In 1969, a young Dutch millionaire called Stanley August Miesegaes (‘Sam’ to his associates) gave vocalist and keyboard player (and – at the time -drummer) Rick Davies an opportunity to form the “band of his dreams” and Miesegaes would bankroll the lot. Davies placed an advertisement in Melody Maker.
One of the responses came from a youngster fresh out of boarding school named Roger Hodgson. “My mother was getting sick of having me at home;” said Hodgson, “so she saw this ad in the paper and had me answer it.”
The band were originally to be called Daddy, until original reedman Dave Winthrop suggested naming the band after the garrulous The Autobiography Of A Super-Tramp by W.H Davies.
The group released two long-winded progressive rock albums – Supertramp (1970) and Indelibly Stamped (1971) – before the flying Dutchman withdrew his support – although he did absolve the group of about $100,000 in equipment and recording costs. With no money or fan base, the band was forced to redesign their sound.
Rebuilding the group and coming up with a more pop-oriented sound (which they dubbed “sophisto-rock”) the band had a hit with their third album Crime Of The Century (1974). Stripping away the long-winded excess of their first two albums, this LP featured tighter, more melodic songs, as evidenced by the singles, Bloody Well Right and Dreamer.
Their music was a carefully arranged, generally medium-tempo amalgam of ethereal art-rock sonorities; power drumming; whiffs of R&B-ish sax; steady jabs of electric piano and either Davies’ bluesy, nasal vocals or Roger Hodgson’s reedy, ingenuous ones – and some of the most tenacious riffs in rock music.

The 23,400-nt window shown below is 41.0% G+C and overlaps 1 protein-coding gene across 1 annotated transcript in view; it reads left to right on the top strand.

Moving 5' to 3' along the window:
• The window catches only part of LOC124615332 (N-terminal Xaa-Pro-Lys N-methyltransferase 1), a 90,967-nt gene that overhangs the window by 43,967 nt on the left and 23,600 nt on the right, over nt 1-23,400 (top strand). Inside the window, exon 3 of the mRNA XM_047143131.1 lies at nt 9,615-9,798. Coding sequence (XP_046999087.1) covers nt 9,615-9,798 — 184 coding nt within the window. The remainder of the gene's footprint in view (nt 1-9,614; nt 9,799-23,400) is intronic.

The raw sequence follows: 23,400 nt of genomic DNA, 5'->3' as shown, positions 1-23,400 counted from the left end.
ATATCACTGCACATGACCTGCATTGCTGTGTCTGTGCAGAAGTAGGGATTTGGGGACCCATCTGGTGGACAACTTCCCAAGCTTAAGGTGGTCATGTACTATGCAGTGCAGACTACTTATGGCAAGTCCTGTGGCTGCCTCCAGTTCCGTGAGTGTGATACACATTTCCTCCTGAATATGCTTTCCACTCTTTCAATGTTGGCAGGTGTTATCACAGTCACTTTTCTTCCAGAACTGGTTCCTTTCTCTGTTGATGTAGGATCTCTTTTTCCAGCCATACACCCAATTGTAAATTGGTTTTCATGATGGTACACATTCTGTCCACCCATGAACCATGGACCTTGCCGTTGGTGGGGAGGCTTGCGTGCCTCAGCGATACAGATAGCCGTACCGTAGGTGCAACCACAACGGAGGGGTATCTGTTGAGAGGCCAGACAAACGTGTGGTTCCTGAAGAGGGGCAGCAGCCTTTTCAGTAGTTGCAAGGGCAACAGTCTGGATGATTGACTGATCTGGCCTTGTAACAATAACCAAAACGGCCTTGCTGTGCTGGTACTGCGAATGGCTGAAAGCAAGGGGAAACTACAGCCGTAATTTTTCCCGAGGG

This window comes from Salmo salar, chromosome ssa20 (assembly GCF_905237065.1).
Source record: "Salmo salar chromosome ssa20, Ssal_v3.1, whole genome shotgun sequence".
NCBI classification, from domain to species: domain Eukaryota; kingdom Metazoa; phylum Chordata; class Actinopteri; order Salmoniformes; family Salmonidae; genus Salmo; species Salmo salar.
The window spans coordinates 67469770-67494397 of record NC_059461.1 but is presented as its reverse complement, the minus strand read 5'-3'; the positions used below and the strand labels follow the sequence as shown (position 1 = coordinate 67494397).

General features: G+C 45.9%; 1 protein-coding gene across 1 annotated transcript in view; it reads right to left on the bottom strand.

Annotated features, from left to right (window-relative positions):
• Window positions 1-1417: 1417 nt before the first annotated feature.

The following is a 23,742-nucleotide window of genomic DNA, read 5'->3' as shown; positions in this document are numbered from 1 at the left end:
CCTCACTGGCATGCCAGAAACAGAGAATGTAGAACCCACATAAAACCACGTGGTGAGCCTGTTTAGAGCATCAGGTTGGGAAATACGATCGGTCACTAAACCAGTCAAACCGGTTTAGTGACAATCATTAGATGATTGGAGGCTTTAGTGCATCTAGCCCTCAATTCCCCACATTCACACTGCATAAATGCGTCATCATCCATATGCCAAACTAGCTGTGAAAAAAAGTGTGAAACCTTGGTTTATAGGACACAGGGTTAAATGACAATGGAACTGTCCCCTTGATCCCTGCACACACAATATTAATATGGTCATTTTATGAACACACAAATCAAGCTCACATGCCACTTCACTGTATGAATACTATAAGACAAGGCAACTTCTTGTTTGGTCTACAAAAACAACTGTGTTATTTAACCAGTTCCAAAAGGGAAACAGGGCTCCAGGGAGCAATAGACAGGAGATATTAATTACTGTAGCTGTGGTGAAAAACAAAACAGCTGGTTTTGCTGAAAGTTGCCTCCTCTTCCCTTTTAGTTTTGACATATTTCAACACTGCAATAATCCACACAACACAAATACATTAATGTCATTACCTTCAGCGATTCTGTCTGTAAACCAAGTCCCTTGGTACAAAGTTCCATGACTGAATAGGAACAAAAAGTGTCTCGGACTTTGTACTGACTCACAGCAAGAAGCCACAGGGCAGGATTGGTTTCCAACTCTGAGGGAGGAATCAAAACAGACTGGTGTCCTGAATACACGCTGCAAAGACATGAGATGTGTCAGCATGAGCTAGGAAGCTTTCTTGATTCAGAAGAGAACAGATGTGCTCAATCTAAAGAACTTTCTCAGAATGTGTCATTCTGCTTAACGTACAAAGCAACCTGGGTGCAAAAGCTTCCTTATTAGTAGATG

American record buyers loved Supertramp, which resulted in the group moving to the USA – although British success was never automatic for them.
Throughout the seventies, they had a number of best-selling records, culminating in their 1979 album, Breakfast In America which contained the hit singles Goodbye Stranger, The Logical Song and Take The Long Way Home. The LP sold over 18 million copies worldwide.
After that album, Supertramp began to develop a more R&B flavoured sound. The change in direction was successful on the 1982 LP, Famous Last Words, but the band soon ran out of hits. Nevertheless, Supertramp continued to record and tour into the 90s.
Hodgson departed for a solo career in 1984 after making a deal: he kept his songs, Rick Davies kept the name ‘Supertramp’. The agreement meant that Hodgson’s compositions (Dreamer, Give A Little Bit, The Logical Song, Breakfast In America, Take The Long Way Home and It’s Raining Again) were out of bounds for any Davies-led version of Supertramp.
It was a verbal contract – one apparently witnessed by the other members of Supertramp – and Davies stuck to it for four or five years. Since the late 80s, however, he irregularly toured under the guise of Supertramp for concerts that substantially comprised Hodgson material.
Vocals, keyboards, guitar
Guitar, keyboards, vocals
Saxophone, flute, vocals
Saxophone, clarinet, keyboards, vocals
Guitar, keyboards, vocals